From the Devoted
Built to Spill’s new album flies to rock ’n’ roll heaven
by Rick Levin
If there really is a God and he really has a rock ’n’ roll heaven, he should reserve at least an opening slot on the bill for Built to Spill, especially for the Boise-based band’s reclusive founder and singer-songwriter, Doug Martsch. When it comes to making music how music should be made, Martsch is the real deal. In the space of two decades, Built to Spill — which also includes crackerjack musicians Brett Nelson on bass, drummer Scott Plouf and guitarists Brett Netson and Jim Roth — has been steadily evolving, pushing genres and barriers with subtle integrity and, in the process, creating a unique and uncompromising body of work. Their sound — an amalgamation of melodic smarts, emotional honesty, artistic ambition and lyrical seeking, all coalesced in downright catchy pop chops — has garnered them the sort of cultish love among fans reserved for bands like the Velvet Underground, The Smiths, Sonic Youth, Motorhead or the Melvins. Like those bands, BtS has carved a niche and practically defined a genre completely its own.
Granted, such devotional fanatical praise is unseemly in anyone other than Lester Bangs, but he’s dead, so fuck that. Rock, unless we’ve all forgotten in the slog of emo bullshit, downloadable dreck and retro this-and-that, is about unadulterated reckless soulful joy, exactly the emotion Built to Spill elicits in fans. While Martsch, a serious artist, would be the last person in the world to take himself so seriously, one gets the feeling from Built to Spill’s new album, There Is No Enemy, that he’s been through some serious shit lately, at least creatively speaking. It’s a tad disingenuous for anyone who has stuck with BtS all along to deny that, after the back-to-back indie masterpieces of Perfect From Now On (1997) and Keep It Like a Secret (1999), the band appeared to be a little lost in the woods. Both Ancient Melodies of the Future (2001) and You In Reverse (2006) seemed to be oddly transitory, sometimes directionless and uncapped works — more like unfinished sculptures than cracked busts.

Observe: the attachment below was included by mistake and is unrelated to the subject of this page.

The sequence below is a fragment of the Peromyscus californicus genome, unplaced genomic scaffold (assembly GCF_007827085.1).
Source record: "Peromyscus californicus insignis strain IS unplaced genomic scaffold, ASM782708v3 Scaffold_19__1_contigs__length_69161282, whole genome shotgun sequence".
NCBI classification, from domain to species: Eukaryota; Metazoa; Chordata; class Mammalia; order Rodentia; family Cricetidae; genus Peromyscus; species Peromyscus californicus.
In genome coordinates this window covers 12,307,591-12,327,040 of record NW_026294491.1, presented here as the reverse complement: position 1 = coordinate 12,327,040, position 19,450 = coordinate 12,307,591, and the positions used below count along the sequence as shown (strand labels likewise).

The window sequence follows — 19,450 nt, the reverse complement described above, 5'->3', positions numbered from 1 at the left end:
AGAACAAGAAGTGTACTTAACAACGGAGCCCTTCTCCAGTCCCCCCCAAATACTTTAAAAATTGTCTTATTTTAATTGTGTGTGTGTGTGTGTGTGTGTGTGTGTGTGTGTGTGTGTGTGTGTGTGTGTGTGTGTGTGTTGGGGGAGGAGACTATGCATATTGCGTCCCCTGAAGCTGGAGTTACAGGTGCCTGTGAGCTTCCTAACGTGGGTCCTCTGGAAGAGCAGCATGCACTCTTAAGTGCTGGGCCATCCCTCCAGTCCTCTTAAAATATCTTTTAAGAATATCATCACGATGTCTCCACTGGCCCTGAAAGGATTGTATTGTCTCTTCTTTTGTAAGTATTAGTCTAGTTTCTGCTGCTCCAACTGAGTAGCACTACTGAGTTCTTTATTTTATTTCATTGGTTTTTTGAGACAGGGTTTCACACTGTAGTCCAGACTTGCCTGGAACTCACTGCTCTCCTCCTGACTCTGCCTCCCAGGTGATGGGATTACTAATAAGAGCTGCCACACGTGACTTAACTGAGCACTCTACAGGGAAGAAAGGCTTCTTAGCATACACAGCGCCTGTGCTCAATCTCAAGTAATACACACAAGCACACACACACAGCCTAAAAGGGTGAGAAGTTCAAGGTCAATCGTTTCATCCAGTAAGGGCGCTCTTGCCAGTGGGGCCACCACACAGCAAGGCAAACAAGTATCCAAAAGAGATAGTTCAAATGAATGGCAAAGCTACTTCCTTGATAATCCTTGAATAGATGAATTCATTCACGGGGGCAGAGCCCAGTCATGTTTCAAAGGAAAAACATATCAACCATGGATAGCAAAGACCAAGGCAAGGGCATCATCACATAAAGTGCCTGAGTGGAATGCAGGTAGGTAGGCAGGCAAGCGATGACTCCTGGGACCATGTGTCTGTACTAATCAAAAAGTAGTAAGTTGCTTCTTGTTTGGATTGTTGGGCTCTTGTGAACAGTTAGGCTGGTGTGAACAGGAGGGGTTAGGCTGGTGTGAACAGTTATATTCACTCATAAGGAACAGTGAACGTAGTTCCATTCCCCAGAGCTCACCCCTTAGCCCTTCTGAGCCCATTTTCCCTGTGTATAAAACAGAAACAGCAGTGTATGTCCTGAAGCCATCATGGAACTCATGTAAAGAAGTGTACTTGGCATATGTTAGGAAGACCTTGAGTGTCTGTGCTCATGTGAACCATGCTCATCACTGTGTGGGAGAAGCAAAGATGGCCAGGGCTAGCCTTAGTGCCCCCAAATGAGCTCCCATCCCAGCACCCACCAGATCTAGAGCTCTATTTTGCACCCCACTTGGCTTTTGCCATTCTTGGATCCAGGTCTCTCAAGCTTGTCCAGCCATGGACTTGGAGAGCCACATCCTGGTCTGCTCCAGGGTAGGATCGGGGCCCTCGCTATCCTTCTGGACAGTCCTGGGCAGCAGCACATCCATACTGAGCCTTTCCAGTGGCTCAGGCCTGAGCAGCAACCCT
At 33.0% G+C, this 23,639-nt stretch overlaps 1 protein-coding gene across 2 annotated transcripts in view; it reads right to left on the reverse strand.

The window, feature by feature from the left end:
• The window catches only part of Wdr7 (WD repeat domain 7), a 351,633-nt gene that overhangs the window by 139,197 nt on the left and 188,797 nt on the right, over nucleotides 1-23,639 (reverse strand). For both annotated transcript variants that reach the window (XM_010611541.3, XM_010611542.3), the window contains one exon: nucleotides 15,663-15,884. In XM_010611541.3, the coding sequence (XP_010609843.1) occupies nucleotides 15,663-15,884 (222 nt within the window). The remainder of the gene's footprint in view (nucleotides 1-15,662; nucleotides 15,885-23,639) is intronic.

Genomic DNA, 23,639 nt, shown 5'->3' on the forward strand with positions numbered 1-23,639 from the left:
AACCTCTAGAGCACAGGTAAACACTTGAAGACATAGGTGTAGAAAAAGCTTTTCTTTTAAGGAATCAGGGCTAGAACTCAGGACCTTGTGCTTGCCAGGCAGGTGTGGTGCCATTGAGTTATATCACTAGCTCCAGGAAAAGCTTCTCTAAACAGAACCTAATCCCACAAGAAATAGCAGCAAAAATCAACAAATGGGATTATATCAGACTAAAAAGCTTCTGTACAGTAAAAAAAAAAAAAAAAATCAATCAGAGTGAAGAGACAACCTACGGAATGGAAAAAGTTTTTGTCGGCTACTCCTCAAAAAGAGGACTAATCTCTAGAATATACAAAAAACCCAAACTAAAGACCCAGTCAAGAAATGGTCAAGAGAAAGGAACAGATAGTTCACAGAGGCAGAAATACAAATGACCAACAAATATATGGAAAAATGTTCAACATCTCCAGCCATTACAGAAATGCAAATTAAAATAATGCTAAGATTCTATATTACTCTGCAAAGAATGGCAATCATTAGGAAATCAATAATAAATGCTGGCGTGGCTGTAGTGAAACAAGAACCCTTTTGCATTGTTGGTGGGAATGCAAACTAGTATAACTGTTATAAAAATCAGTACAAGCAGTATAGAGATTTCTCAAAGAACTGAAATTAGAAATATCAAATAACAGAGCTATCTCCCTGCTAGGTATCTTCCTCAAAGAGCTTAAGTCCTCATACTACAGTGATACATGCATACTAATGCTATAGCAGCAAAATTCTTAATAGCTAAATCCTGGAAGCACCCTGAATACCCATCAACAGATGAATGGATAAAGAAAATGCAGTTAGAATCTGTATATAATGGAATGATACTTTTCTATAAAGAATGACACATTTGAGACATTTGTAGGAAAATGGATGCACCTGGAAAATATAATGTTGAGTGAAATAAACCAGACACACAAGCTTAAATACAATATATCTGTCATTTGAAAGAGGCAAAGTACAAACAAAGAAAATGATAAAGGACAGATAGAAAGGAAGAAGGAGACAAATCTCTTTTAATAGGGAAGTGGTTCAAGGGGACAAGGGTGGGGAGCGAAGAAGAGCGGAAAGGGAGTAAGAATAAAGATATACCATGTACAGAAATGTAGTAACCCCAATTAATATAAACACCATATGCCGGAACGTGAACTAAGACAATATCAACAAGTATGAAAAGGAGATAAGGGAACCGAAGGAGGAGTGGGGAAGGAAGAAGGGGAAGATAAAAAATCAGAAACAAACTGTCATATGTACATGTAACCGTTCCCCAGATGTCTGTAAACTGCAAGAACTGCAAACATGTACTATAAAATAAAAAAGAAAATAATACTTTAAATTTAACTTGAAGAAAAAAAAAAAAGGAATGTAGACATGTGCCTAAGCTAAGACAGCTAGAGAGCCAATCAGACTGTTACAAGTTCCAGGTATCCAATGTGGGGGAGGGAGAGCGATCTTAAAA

That said, their new album, a crystalline piece of anthem pop alchemized under the coal-to-diamond pressure of artistic blood-sweat-and-tears, might just be the band’s best yet. From the burbling tech-echo that opens the gem of a title track, “Aisle 13,” to the propulsive, pounding chug-and-rip of “Oh Yeah,” this cycle of songs finds a perfect balance among the band’s strongest instincts — namely, Martsch’s knack for unforgettable hooks and Built to Spill’s penchant for soaring, old-school guitar swoon. Calculated restraint and sheer exuberance create a tension that makes the whole shooting match vibrate with an uncommon intensity. There’s not a weak moment on the album. The thing is luminous.
In hindsight, those “lost in the woods” years now seem to have been leading to this very crucial moment in time for BtS. It’s as though all those searing, furious solos and stabbing-the-stars jams of the last few years were somehow punching a hole through an artistic stalemate, tearing at the scrim, and now the light has flooded through. But when you get down to it, artistic peaks and valleys are issues for idiot rock critics and chat room historians to discuss and debate and jerk off about. What matters for and to a band like Built to Spill is not relevance but meaning and significance and, alas, fun, and There Is No Enemy is pregnant with all of these and more.
Built to Spill, Disco Doom, Finn Riggins, Doug Martsch DJ set. 8 pm Sunday, Nov. 15. WOW Hall • $22 adv., $25 door.